Following the lead of her boss to use the recent release of PISA scores to promote Common Core, Michelle Rhee’s Florida representative Nikki Lowrey wrote an opinion piece for the Tallahassee Democrat:
When I was a youth, parents, teachers, even television programs indoctrinated me with the belief that I could be anything I wanted to be, that if I worked hard and did well in school I could live the American dream.
Unfortunately, that promise is growing dim for too many of our students. The education system in this country, and in Florida, is failing to give our kids the tools they need to compete in a world that’s becoming smaller and more competitive every year.
According to the Programme for International Student Assessment (PISA) results announced this month, the United States ranks 26th out of 34 countries in math, 17th in reading and 21st in science. Those figures are certainly sobering, but when you consider that Florida’s scores are even lower, the message becomes more urgent: Our children are falling behind.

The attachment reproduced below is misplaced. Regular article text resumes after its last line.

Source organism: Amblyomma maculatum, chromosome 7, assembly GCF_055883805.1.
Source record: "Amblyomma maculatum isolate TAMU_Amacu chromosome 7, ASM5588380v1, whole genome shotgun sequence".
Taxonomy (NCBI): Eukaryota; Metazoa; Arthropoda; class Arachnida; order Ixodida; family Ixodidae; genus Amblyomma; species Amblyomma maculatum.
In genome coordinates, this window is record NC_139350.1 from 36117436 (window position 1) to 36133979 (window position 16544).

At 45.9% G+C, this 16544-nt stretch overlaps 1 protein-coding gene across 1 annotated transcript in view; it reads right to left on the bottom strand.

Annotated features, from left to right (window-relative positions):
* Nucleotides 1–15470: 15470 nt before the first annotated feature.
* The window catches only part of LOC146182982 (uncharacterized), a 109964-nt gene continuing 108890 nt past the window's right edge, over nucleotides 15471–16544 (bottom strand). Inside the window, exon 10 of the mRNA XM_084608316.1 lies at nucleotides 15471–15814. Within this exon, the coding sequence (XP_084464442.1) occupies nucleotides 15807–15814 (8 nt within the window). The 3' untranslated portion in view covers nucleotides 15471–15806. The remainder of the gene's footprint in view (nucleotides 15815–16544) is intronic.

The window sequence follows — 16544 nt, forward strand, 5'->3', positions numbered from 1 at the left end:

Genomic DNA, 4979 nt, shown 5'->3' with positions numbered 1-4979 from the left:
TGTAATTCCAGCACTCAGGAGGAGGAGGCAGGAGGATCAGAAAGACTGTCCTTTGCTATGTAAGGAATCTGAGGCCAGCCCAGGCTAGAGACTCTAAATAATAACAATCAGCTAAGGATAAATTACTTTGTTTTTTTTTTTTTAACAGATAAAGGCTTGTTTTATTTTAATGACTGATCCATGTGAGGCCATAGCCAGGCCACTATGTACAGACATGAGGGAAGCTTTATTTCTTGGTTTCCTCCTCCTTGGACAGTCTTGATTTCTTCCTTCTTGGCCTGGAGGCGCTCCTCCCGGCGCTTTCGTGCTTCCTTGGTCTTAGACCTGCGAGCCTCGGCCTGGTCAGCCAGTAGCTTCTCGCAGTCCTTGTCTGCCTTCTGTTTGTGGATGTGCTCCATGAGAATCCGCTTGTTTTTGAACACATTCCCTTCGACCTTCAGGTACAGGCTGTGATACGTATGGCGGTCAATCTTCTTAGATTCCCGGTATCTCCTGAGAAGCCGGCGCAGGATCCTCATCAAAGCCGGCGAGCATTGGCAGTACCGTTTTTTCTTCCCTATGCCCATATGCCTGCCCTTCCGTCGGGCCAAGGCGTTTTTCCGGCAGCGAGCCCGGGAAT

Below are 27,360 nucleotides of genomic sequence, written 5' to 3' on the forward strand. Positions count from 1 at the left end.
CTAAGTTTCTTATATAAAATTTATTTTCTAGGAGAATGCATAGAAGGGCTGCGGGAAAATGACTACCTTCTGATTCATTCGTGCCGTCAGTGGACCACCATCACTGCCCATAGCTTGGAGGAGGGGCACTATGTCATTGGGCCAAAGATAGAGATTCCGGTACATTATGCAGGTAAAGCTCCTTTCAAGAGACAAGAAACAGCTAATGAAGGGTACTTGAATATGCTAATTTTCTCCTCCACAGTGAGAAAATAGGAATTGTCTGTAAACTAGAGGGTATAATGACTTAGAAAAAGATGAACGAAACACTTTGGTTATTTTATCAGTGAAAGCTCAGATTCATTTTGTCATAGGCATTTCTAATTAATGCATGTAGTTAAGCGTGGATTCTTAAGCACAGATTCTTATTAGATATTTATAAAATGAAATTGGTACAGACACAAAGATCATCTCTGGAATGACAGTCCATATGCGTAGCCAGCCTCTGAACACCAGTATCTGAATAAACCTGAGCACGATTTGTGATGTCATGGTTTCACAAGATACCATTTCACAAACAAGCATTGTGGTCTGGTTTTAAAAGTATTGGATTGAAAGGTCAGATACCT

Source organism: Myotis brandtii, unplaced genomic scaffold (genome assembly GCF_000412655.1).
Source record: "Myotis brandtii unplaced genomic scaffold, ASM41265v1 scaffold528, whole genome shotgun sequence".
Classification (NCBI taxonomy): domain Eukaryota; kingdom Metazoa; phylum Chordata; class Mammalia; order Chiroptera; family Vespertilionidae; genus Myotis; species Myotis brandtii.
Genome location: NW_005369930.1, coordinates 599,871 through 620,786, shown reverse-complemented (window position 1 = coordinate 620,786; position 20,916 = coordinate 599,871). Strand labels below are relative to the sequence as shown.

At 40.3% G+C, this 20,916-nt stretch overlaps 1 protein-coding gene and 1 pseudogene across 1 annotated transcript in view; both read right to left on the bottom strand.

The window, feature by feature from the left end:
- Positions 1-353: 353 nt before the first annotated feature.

But Lowrey carves out a nuanced position by championing the performance of Florida’s 4th and 8th graders – on another test- NAEP that was released last year. Lowrey may be looking to be careful as not to offend Jeb Bush as it those NAEP scores he uses so often to tout his Florida model. In either case, both are examples of cherry-picking data, the life’s blood that fuels their agenda.
One wonders how much state policymakers have tired of listening to Bush and Rhee. Both self-promoted themselves to rock star status and have had the run of the place for the past decade. Their signature multiple accountability reforms haven’t proved to be the panaceas their celebrity promised. States like Florida are experiencing chaos and are being asked to trust them again on Common Core.